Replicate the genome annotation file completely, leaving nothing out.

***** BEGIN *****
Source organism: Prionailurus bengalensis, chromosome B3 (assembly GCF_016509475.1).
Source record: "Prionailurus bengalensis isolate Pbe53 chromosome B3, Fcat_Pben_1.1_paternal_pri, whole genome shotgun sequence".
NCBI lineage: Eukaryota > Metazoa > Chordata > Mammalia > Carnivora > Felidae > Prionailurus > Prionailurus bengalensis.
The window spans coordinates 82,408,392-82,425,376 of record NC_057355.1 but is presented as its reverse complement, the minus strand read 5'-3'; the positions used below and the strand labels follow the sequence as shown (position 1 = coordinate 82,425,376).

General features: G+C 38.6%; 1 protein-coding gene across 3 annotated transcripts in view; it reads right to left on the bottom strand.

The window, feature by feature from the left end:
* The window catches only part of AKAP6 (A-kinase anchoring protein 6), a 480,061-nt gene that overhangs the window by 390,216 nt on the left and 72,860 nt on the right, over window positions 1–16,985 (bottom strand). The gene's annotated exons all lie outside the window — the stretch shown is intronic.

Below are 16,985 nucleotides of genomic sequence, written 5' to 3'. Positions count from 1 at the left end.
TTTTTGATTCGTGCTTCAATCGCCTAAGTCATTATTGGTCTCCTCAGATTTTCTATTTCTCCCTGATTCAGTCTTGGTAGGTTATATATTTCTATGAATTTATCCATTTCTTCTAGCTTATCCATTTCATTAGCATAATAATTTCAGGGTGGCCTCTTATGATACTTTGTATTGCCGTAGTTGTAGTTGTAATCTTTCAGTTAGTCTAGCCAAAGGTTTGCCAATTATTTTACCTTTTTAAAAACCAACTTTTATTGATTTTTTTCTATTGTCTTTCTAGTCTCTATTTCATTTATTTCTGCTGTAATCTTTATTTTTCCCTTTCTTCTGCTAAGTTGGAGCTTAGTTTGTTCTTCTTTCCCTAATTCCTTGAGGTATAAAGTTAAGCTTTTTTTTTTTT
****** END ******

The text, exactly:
Source organism: Prionailurus bengalensis, chromosome B3 (assembly GCF_016509475.1).
Source record: "Prionailurus bengalensis isolate Pbe53 chromosome B3, Fcat_Pben_1.1_paternal_pri, whole genome shotgun sequence".
NCBI lineage: Eukaryota > Metazoa > Chordata > Mammalia > Carnivora > Felidae > Prionailurus > Prionailurus bengalensis.
The window spans coordinates 82,408,392-82,425,376 of record NC_057355.1 but is presented as its reverse complement, the minus strand read 5'-3'; the positions used below and the strand labels follow the sequence as shown (position 1 = coordinate 82,425,376).

General features: G+C 38.6%; 1 protein-coding gene across 3 annotated transcripts in view; it reads right to left on the bottom strand.

The window, feature by feature from the left end:
* The window catches only part of AKAP6 (A-kinase anchoring protein 6), a 480,061-nt gene that overhangs the window by 390,216 nt on the left and 72,860 nt on the right, over window positions 1–16,985 (bottom strand). The gene's annotated exons all lie outside the window — the stretch shown is intronic.

Below are 16,985 nucleotides of genomic sequence, written 5' to 3'. Positions count from 1 at the left end.
TTTTTGATTCGTGCTTCAATCGCCTAAGTCATTATTGGTCTCCTCAGATTTTCTATTTCTCCCTGATTCAGTCTTGGTAGGTTATATATTTCTATGAATTTATCCATTTCTTCTAGCTTATCCATTTCATTAGCATAATAATTTCAGGGTGGCCTCTTATGATACTTTGTATTGCCGTAGTTGTAGTTGTAATCTTTCAGTTAGTCTAGCCAAAGGTTTGCCAATTATTTTACCTTTTTAAAAACCAACTTTTATTGATTTTTTTCTATTGTCTTTCTAGTCTCTATTTCATTTATTTCTGCTGTAATCTTTATTTTTCCCTTTCTTCTGCTAAGTTGGAGCTTAGTTTGTTCTTCTTTCCCTAATTCCTTGAGGTATAAAGTTAAGCTTTTTTTTTTTT